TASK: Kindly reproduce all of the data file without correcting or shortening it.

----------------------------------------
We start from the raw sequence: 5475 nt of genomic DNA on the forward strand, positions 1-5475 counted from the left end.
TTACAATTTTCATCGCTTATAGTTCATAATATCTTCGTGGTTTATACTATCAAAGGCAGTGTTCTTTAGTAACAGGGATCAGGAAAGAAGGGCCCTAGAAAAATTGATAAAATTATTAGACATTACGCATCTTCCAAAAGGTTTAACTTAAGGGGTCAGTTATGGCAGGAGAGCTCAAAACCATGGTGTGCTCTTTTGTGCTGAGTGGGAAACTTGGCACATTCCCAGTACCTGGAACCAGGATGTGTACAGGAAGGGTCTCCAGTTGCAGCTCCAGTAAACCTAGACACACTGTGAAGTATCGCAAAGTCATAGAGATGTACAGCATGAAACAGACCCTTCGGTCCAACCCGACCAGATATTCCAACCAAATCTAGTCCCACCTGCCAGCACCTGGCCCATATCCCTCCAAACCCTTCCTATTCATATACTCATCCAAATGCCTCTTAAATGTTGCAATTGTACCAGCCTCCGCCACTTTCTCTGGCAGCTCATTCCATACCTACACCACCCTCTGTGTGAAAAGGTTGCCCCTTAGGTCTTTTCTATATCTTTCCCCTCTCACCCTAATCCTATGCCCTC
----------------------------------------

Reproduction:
We start from the raw sequence: 5475 nt of genomic DNA on the forward strand, positions 1-5475 counted from the left end.
TTACAATTTTCATCGCTTATAGTTCATAATATCTTCGTGGTTTATACTATCAAAGGCAGTGTTCTTTAGTAACAGGGATCAGGAAAGAAGGGCCCTAGAAAAATTGATAAAATTATTAGACATTACGCATCTTCCAAAAGGTTTAACTTAAGGGGTCAGTTATGGCAGGAGAGCTCAAAACCATGGTGTGCTCTTTTGTGCTGAGTGGGAAACTTGGCACATTCCCAGTACCTGGAACCAGGATGTGTACAGGAAGGGTCTCCAGTTGCAGCTCCAGTAAACCTAGACACACTGTGAAGTATCGCAAAGTCATAGAGATGTACAGCATGAAACAGACCCTTCGGTCCAACCCGACCAGATATTCCAACCAAATCTAGTCCCACCTGCCAGCACCTGGCCCATATCCCTCCAAACCCTTCCTATTCATATACTCATCCAAATGCCTCTTAAATGTTGCAATTGTACCAGCCTCCGCCACTTTCTCTGGCAGCTCATTCCATACCTACACCACCCTCTGTGTGAAAAGGTTGCCCCTTAGGTCTTTTCTATATCTTTCCCCTCTCACCCTAATCCTATGCCCTC